How cold temperature affects the bike's components - Kawasaki Versys Forum
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post #1 of 11 (permalink) Old 12-13-2018, 06:33 AM Thread Starter
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How cold temperature affects the bike's components

hi guys, i'm curious about one thing: is it true that in winter, with low environmental temperature, is normal that every bikes in general make a louder mechanic sound until they are warmed up? I refer to engine noise, clutch noise, metallic parts noise etc
i noticed that my bike is making more noise now that the temperature are between 0 and 10, than last summer.

as i said i'm just curious, i want to understand the behavior of the mechanic part

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post #2 of 11 (permalink) Old 12-13-2018, 07:50 AM
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I'm stupid and have been riding throughout the winter for about 30 years now. Based on my unscientific experience, yes, the engine, clutch and tranny are a little bit noisier in very cold temps, but only until the oil warms up. All of of my previous bikes have been air-cooled and the difference seems much less pronounced on the water-cooled Versys. You may find the clutch plates sticking a little bit at first, too. On most of my bikes, the rear wheel would slowly rotate with the bike on the center stand and tranny in neutral.
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post #3 of 11 (permalink) Old 12-13-2018, 07:54 AM
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oil is thicker in the cold and less sticky so takes a bit longer to coat stuff in the cold and that is why there is more noise, just let it warm up and everything will be fine
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post #4 of 11 (permalink) Old 12-13-2018, 08:10 AM Thread Starter
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Interesting explanation I read something about the sound's propagation with cold temperature too
Anyway I noticed too the rear wheel that spins slower than usual when I have the bike on the central stand and in neutral, ad it does a sound like rubbing too

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post #5 of 11 (permalink) Old 12-13-2018, 11:25 AM
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Thermo-Bob

If you are riding in 0'C to 10'C you should install a Thermo-Bob. https://www.kawasakiversys.com/forum...o-install.html

If your riding is less than 10 KM or is more than 10 KM but at 80 KM / HR , this will make a huge difference. Be aware , at 80 KM /HR at or below 5'C, your oil will never warm up to above 70'C, running full synthetic will help the engine, however if you look at my post with the bypass gauge that I have installed, you would be really surprised how long it takes to reach 86 'C with my Thermo-Bob, and my last ride @ 4'C to 11'C it was solid at 86'C . Bottom line, with the Thermo-Bob the engine performs the same winter or summer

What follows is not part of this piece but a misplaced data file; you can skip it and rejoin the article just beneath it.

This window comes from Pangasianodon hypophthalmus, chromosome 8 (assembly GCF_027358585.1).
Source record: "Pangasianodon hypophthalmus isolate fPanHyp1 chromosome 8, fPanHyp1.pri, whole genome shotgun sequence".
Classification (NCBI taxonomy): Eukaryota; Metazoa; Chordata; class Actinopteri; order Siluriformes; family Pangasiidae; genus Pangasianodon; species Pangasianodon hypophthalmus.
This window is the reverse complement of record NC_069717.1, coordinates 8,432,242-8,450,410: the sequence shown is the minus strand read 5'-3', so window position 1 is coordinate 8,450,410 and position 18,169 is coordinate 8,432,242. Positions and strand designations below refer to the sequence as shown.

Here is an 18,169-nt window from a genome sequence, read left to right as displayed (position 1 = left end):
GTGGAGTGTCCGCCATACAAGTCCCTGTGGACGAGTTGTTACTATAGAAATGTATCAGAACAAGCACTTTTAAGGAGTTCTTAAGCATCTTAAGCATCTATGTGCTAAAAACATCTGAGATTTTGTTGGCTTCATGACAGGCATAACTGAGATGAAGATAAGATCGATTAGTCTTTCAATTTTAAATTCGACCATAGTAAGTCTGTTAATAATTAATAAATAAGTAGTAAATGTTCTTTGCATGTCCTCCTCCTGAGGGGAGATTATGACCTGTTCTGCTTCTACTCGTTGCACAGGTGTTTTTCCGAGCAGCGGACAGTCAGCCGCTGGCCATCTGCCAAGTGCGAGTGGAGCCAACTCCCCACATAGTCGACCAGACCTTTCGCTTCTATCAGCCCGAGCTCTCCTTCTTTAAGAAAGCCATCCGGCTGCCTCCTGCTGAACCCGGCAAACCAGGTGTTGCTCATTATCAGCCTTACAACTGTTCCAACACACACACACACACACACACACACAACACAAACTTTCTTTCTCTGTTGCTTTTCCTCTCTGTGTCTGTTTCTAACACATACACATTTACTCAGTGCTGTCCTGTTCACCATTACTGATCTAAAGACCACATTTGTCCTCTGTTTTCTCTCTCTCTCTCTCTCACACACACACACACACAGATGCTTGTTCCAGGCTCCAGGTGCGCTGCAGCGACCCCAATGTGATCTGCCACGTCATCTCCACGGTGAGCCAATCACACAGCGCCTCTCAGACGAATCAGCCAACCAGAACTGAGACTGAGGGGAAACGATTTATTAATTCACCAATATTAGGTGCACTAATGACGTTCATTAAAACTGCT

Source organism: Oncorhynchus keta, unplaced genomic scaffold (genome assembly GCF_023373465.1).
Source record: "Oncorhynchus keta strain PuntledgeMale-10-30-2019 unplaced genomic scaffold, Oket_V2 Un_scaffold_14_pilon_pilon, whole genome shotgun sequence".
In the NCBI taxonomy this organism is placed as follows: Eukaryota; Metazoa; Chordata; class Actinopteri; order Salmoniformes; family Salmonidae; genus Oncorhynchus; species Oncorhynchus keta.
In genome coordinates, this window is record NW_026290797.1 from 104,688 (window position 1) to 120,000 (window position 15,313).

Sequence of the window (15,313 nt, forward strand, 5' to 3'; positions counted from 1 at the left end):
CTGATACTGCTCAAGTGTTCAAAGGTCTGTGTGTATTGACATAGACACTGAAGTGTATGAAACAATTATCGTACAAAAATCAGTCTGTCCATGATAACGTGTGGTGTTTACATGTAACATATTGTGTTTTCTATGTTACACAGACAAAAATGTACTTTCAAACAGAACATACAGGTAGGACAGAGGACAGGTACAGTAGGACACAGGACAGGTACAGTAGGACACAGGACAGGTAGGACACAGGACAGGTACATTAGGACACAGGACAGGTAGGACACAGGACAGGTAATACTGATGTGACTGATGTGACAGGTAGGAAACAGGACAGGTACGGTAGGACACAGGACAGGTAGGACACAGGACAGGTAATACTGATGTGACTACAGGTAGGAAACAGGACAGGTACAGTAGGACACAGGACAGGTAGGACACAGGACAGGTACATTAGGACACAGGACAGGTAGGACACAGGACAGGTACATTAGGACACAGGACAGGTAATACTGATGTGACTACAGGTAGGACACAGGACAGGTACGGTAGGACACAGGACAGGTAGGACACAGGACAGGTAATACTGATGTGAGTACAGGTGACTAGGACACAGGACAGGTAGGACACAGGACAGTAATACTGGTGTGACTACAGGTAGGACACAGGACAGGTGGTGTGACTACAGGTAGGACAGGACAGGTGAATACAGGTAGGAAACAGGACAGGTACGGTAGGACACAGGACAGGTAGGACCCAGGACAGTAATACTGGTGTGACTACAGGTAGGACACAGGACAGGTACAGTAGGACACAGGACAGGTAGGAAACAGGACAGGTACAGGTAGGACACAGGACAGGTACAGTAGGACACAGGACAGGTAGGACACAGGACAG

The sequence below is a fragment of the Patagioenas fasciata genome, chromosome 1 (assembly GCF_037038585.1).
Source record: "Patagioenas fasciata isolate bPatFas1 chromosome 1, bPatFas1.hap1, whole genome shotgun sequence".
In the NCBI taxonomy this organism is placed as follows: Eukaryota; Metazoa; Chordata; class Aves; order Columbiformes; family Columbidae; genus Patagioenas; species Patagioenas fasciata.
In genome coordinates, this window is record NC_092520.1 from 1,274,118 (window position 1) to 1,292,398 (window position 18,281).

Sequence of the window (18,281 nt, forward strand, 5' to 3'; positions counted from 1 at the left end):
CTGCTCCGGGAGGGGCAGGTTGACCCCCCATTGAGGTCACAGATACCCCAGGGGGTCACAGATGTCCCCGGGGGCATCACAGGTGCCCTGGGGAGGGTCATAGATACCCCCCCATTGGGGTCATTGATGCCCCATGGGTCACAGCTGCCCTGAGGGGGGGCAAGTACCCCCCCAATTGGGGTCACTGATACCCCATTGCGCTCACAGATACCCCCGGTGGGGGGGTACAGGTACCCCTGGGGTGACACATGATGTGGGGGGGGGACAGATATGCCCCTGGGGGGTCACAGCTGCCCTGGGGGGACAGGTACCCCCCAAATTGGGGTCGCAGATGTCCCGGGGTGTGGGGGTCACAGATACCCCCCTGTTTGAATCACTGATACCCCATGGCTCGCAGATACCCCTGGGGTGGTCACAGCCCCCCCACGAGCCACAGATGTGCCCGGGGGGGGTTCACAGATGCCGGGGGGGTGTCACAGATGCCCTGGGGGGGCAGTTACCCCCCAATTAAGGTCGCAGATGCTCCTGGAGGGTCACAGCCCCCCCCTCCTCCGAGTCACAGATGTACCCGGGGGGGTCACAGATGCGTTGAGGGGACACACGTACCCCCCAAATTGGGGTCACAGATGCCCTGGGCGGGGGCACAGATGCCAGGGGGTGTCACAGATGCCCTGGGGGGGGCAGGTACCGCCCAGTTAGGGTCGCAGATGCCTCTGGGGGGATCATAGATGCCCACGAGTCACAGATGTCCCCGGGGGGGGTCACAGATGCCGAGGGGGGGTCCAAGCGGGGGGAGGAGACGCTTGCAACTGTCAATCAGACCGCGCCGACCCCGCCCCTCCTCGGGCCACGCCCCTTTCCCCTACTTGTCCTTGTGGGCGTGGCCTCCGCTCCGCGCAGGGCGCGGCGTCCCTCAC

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post #6 of 11 (permalink) Old 12-13-2018, 11:54 AM Thread Starter
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Very intresting But in my case i hit 80km/h very rarely in the morning, but often when i leave the work, in that case i hit over 80km/h easily since i have a lot of straight road. Anyway i just wanted to understand the mechanical part in case of cold weather since i noticed that the bike is noisier than usual
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post #7 of 11 (permalink) Old 12-13-2018, 03:26 PM
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Don't forget your tires if you're riding more aggressively (doesn't seem to be your case). They take longer to warm up and provide that desired grip. Not to mention when there's ice involved.
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post #8 of 11 (permalink) Old 12-13-2018, 03:50 PM
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Originally Posted by Jay_Chicago View Post
Don't forget your tires if you're riding more aggressively (doesn't seem to be your case). They take longer to warm up and provide that desired grip. Not to mention when there's ice involved.
And speaking of tires, do check the pressure as they lose pressure as the temperatures fall.


Edit: feekst speeling air or.
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post #9 of 11 (permalink) Old 12-13-2018, 06:01 PM
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The cold will make all your metal and plastic parts more brittle. Greater potential for breakage.

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post #10 of 11 (permalink) Old 12-13-2018, 09:45 PM
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Temperature and the speed of sound

Temperature is also a condition that affects the speed of sound. Heat, like sound, is a form of kinetic energy. Molecules at higher temperatures have more energy, thus they can vibrate faster. Since the molecules vibrate faster, sound waves can travel more quickly. The speed of sound in room temperature air is 346 meters per second. This is faster than 331 meters per second, which is the speed of sound in air at freezing temperatures. The speed of sound is also affected by other factors such as humidity and air pressure.

Hope the above explanation is sufficient for your curiosity on sound propagation.
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post #11 of 11 (permalink) Old 12-13-2018, 11:38 PM Thread Starter
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It is, thanks

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